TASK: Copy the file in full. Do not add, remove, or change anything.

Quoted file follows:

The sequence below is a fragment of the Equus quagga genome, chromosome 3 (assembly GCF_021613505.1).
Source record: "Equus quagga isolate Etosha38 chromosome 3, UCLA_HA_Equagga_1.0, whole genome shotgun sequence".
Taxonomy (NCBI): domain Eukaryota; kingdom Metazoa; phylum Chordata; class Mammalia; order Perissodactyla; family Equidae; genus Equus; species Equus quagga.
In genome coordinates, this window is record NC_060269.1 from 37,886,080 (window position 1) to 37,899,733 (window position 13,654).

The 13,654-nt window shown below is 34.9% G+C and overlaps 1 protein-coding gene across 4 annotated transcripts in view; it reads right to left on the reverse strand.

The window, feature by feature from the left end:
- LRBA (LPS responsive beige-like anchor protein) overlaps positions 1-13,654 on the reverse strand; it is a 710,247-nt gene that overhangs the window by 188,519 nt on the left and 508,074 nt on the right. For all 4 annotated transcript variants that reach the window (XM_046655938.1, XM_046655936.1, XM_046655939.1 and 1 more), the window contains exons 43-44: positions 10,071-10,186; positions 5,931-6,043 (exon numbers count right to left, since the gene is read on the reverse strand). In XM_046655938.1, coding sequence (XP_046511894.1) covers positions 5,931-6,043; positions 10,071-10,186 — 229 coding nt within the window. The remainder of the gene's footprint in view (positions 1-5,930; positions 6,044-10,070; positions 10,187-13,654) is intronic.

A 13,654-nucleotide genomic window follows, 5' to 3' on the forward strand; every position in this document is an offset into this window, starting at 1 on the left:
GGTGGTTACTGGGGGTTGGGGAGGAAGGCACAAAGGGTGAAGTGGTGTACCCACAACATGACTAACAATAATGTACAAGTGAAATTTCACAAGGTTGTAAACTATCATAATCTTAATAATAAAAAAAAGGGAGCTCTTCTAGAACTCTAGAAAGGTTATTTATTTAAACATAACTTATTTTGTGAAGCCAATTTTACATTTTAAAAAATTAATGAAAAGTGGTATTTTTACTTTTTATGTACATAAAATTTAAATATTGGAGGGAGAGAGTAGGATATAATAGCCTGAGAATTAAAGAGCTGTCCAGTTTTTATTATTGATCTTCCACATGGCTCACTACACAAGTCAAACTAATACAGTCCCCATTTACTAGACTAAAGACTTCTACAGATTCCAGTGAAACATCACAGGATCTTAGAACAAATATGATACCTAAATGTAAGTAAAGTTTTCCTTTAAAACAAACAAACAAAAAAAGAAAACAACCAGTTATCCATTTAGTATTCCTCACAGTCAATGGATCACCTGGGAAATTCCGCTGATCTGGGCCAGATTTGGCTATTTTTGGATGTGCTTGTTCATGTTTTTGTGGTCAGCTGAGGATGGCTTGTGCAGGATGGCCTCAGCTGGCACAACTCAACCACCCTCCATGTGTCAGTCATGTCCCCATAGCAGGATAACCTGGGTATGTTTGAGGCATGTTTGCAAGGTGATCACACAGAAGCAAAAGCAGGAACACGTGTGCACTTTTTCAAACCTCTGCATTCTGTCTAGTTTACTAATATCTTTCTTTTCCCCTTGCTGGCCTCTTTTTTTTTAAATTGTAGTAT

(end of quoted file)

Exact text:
The sequence below is a fragment of the Equus quagga genome, chromosome 3 (assembly GCF_021613505.1).
Source record: "Equus quagga isolate Etosha38 chromosome 3, UCLA_HA_Equagga_1.0, whole genome shotgun sequence".
Taxonomy (NCBI): domain Eukaryota; kingdom Metazoa; phylum Chordata; class Mammalia; order Perissodactyla; family Equidae; genus Equus; species Equus quagga.
In genome coordinates, this window is record NC_060269.1 from 37,886,080 (window position 1) to 37,899,733 (window position 13,654).

The 13,654-nt window shown below is 34.9% G+C and overlaps 1 protein-coding gene across 4 annotated transcripts in view; it reads right to left on the reverse strand.

The window, feature by feature from the left end:
- LRBA (LPS responsive beige-like anchor protein) overlaps positions 1-13,654 on the reverse strand; it is a 710,247-nt gene that overhangs the window by 188,519 nt on the left and 508,074 nt on the right. For all 4 annotated transcript variants that reach the window (XM_046655938.1, XM_046655936.1, XM_046655939.1 and 1 more), the window contains exons 43-44: positions 10,071-10,186; positions 5,931-6,043 (exon numbers count right to left, since the gene is read on the reverse strand). In XM_046655938.1, coding sequence (XP_046511894.1) covers positions 5,931-6,043; positions 10,071-10,186 — 229 coding nt within the window. The remainder of the gene's footprint in view (positions 1-5,930; positions 6,044-10,070; positions 10,187-13,654) is intronic.

A 13,654-nucleotide genomic window follows, 5' to 3' on the forward strand; every position in this document is an offset into this window, starting at 1 on the left:
GGTGGTTACTGGGGGTTGGGGAGGAAGGCACAAAGGGTGAAGTGGTGTACCCACAACATGACTAACAATAATGTACAAGTGAAATTTCACAAGGTTGTAAACTATCATAATCTTAATAATAAAAAAAAGGGAGCTCTTCTAGAACTCTAGAAAGGTTATTTATTTAAACATAACTTATTTTGTGAAGCCAATTTTACATTTTAAAAAATTAATGAAAAGTGGTATTTTTACTTTTTATGTACATAAAATTTAAATATTGGAGGGAGAGAGTAGGATATAATAGCCTGAGAATTAAAGAGCTGTCCAGTTTTTATTATTGATCTTCCACATGGCTCACTACACAAGTCAAACTAATACAGTCCCCATTTACTAGACTAAAGACTTCTACAGATTCCAGTGAAACATCACAGGATCTTAGAACAAATATGATACCTAAATGTAAGTAAAGTTTTCCTTTAAAACAAACAAACAAAAAAAGAAAACAACCAGTTATCCATTTAGTATTCCTCACAGTCAATGGATCACCTGGGAAATTCCGCTGATCTGGGCCAGATTTGGCTATTTTTGGATGTGCTTGTTCATGTTTTTGTGGTCAGCTGAGGATGGCTTGTGCAGGATGGCCTCAGCTGGCACAACTCAACCACCCTCCATGTGTCAGTCATGTCCCCATAGCAGGATAACCTGGGTATGTTTGAGGCATGTTTGCAAGGTGATCACACAGAAGCAAAAGCAGGAACACGTGTGCACTTTTTCAAACCTCTGCATTCTGTCTAGTTTACTAATATCTTTCTTTTCCCCTTGCTGGCCTCTTTTTTTTTAAATTGTAGTAT